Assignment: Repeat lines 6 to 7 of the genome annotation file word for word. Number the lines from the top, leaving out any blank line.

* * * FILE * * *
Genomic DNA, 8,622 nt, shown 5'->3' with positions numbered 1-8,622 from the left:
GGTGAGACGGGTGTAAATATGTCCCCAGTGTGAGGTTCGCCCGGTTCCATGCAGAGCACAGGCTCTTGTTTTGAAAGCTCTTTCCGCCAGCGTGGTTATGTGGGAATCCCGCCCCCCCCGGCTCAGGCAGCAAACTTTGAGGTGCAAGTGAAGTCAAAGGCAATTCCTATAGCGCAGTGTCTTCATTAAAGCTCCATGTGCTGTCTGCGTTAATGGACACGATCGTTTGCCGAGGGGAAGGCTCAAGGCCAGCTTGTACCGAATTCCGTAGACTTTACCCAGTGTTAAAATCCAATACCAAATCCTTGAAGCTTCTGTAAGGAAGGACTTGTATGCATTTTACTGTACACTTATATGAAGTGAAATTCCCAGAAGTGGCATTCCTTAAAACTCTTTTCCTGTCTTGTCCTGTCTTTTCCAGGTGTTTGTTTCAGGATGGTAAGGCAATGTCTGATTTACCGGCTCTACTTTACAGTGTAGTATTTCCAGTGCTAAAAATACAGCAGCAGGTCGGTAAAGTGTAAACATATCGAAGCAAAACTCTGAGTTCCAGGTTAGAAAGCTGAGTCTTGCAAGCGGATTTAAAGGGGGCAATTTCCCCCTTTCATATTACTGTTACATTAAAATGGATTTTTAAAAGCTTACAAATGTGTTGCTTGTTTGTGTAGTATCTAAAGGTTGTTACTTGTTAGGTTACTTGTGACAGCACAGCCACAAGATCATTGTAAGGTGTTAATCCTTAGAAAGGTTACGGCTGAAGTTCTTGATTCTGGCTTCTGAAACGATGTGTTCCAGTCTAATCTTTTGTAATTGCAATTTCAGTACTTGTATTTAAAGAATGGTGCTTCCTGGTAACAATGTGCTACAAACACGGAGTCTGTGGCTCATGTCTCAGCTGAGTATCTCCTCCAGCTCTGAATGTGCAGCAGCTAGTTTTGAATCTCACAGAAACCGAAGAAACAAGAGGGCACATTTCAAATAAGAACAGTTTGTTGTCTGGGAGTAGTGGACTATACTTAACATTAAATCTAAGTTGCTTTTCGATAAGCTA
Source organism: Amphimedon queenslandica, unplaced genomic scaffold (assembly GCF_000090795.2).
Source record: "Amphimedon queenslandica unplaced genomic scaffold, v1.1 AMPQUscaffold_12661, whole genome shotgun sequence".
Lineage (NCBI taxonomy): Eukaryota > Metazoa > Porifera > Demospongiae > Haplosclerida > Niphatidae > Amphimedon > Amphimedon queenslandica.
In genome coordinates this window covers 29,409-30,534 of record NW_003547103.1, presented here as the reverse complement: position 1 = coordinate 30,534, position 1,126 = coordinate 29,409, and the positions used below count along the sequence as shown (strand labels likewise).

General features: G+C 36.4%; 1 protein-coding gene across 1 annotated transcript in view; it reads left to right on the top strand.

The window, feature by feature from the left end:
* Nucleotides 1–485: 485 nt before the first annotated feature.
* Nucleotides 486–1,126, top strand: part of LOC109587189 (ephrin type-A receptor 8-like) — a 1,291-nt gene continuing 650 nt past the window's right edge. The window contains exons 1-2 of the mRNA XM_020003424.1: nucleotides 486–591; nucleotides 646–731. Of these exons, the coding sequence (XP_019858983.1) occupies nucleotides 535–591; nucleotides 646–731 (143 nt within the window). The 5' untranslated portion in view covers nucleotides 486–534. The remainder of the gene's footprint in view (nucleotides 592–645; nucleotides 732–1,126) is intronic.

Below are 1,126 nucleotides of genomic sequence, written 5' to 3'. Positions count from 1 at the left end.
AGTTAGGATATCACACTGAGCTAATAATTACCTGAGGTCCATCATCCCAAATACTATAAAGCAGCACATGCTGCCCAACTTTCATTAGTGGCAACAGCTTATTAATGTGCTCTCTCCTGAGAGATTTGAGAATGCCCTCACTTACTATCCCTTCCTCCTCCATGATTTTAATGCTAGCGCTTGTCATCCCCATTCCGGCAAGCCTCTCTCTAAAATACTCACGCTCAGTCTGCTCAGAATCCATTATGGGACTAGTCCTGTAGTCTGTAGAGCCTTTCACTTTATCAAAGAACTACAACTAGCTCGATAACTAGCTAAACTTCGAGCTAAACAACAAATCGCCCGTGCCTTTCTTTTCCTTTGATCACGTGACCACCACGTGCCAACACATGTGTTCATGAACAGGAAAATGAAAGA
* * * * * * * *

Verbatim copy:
In genome coordinates this window covers 29,409-30,534 of record NW_003547103.1, presented here as the reverse complement: position 1 = coordinate 30,534, position 1,126 = coordinate 29,409, and the positions used below count along the sequence as shown (strand labels likewise).

General features: G+C 36.4%; 1 protein-coding gene across 1 annotated transcript in view; it reads left to right on the top strand.